Scientists at the U.S. Geological Survey (USGS) have released a new global geologic map of Mars, which records the distribution of geologic units and landforms on the planet’s surface through time. It is based on the unprecedented variety, quality, and quantity of remotely sensed data acquired since the Viking Orbiters. These data have provided morphologic, topographic, spectral, thermophysical, radar sounding, and other observations for integration, analysis, and interpretation in support of geologic mapping. In particular, the precise topographic mapping now available through laser altimetry has enabled a consistent portrayal of the surface for global mapping. Also, they use thermal infrared image bases, which tend to be less affected by atmospheric haze and are reliable for analysis of surface morphology and texture at even higher resolutions.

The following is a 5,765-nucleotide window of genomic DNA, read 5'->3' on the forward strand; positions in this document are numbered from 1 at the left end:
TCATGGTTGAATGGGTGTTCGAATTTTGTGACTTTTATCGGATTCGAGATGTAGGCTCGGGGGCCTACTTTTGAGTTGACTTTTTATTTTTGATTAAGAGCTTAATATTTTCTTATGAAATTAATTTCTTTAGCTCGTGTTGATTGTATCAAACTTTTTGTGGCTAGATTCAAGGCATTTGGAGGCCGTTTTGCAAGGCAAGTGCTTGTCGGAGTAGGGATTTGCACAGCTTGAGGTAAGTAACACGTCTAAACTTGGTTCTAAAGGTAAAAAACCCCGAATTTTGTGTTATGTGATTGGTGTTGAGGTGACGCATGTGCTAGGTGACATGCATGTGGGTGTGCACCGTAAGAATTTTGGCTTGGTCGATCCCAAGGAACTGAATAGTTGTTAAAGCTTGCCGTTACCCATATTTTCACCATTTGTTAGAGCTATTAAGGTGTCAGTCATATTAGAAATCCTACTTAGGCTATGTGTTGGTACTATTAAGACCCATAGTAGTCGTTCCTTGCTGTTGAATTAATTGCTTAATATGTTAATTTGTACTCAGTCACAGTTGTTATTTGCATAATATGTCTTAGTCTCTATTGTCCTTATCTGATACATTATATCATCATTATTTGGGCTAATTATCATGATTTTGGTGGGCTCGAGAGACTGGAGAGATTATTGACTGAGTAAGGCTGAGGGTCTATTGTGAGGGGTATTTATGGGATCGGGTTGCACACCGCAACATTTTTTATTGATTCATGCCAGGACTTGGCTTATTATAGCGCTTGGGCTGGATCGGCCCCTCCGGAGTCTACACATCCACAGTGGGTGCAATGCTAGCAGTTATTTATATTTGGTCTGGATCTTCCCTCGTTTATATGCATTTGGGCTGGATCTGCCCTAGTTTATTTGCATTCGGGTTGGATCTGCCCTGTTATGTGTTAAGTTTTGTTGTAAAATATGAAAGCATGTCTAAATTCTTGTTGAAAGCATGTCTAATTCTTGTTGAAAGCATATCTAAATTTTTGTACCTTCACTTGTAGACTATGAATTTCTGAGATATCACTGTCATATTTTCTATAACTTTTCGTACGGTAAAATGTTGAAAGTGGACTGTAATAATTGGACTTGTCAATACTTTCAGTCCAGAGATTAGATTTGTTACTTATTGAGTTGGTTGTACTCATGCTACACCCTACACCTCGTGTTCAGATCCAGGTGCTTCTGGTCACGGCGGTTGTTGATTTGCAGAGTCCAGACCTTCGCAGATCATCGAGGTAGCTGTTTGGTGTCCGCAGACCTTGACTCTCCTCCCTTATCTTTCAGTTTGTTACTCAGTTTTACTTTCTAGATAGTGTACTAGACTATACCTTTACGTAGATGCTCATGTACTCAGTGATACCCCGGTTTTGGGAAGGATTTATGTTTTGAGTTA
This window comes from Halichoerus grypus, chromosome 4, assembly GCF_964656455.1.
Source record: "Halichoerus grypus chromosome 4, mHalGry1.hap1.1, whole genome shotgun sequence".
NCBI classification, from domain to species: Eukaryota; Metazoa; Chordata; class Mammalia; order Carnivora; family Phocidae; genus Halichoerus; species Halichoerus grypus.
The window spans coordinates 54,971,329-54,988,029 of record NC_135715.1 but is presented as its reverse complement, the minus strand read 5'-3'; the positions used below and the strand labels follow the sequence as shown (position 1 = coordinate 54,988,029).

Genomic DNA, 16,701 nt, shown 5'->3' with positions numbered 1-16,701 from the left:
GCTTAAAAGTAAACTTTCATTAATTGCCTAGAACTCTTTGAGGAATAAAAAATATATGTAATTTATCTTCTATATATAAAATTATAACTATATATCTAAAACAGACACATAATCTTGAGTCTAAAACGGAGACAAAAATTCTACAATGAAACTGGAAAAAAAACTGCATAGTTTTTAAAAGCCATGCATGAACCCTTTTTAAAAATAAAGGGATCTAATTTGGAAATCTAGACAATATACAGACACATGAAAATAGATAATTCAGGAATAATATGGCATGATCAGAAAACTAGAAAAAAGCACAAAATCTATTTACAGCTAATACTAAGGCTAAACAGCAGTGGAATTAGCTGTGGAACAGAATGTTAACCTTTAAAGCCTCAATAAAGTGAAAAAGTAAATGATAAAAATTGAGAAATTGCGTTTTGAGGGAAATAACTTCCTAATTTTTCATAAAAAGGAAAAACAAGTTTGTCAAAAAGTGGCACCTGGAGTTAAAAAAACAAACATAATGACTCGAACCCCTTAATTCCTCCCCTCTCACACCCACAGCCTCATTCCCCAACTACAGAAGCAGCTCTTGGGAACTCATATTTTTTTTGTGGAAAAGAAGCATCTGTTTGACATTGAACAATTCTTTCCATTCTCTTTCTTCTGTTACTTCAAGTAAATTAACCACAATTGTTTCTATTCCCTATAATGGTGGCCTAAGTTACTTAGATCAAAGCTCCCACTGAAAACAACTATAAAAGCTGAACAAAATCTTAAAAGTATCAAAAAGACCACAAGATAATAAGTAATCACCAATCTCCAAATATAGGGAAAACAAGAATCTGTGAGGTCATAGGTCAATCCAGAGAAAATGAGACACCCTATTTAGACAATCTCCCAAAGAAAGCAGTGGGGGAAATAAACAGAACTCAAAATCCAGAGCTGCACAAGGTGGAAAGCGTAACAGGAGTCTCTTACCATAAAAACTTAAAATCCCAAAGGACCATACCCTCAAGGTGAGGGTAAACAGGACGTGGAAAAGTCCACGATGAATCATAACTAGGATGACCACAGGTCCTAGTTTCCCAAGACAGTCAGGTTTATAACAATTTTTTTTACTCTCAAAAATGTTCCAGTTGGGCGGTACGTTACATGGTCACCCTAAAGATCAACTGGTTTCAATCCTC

Links: USGS Map 3292 hompeage with further resources, PDF with detailed key (file is 35 MB), external link to movie of rotating geologic surface of Mars (Credit: Jennifer LaVista/USGS), NY Times article describing the new map, Eos article by Ken Tanaka (link to PDF).